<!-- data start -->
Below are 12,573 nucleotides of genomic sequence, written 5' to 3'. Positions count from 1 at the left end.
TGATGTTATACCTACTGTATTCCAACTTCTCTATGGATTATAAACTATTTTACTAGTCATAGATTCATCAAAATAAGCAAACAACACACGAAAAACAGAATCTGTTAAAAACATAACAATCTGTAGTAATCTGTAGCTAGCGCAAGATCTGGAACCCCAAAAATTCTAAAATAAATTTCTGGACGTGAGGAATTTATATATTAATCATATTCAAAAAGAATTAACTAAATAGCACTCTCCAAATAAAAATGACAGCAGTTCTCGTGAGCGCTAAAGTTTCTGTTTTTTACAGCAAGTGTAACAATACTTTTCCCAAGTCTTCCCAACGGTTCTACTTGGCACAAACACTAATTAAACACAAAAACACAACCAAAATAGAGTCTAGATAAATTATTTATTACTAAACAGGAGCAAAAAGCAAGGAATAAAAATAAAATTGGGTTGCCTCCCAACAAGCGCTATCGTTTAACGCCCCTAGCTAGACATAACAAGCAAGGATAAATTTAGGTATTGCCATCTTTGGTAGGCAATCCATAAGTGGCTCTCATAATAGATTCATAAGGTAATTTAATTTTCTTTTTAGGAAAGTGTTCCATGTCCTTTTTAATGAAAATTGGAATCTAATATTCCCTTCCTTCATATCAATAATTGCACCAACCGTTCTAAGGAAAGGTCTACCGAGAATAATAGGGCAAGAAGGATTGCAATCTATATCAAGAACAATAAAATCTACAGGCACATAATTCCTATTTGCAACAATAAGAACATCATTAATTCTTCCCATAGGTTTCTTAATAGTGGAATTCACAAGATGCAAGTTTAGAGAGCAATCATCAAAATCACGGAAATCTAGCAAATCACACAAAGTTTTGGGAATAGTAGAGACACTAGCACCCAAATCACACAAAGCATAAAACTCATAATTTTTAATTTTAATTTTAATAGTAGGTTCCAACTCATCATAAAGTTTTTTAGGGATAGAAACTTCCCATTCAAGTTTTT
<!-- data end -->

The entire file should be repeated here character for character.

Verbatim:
Below are 12,573 nucleotides of genomic sequence, written 5' to 3'. Positions count from 1 at the left end.
TGATGTTATACCTACTGTATTCCAACTTCTCTATGGATTATAAACTATTTTACTAGTCATAGATTCATCAAAATAAGCAAACAACACACGAAAAACAGAATCTGTTAAAAACATAACAATCTGTAGTAATCTGTAGCTAGCGCAAGATCTGGAACCCCAAAAATTCTAAAATAAATTTCTGGACGTGAGGAATTTATATATTAATCATATTCAAAAAGAATTAACTAAATAGCACTCTCCAAATAAAAATGACAGCAGTTCTCGTGAGCGCTAAAGTTTCTGTTTTTTACAGCAAGTGTAACAATACTTTTCCCAAGTCTTCCCAACGGTTCTACTTGGCACAAACACTAATTAAACACAAAAACACAACCAAAATAGAGTCTAGATAAATTATTTATTACTAAACAGGAGCAAAAAGCAAGGAATAAAAATAAAATTGGGTTGCCTCCCAACAAGCGCTATCGTTTAACGCCCCTAGCTAGACATAACAAGCAAGGATAAATTTAGGTATTGCCATCTTTGGTAGGCAATCCATAAGTGGCTCTCATAATAGATTCATAAGGTAATTTAATTTTCTTTTTAGGAAAGTGTTCCATGTCCTTTTTAATGAAAATTGGAATCTAATATTCCCTTCCTTCATATCAATAATTGCACCAACCGTTCTAAGGAAAGGTCTACCGAGAATAATAGGGCAAGAAGGATTGCAATCTATATCAAGAACAATAAAATCTACAGGCACATAATTCCTATTTGCAACAATAAGAACATCATTAATTCTTCCCATAGGTTTCTTAATAGTGGAATTCACAAGATGCAAGTTTAGAGAGCAATCATCAAAATCACGGAAATCTAGCAAATCACACAAAGTTTTGGGAATAGTAGAGACACTAGCACCCAAATCACACAAAGCATAAAACTCATAATTTTTAATTTTAATTTTAATAGTAGGTTCCAACTCATCATAAAGTTTTTTAGGGATAGAAACTTCCCATTCAAGTTTTT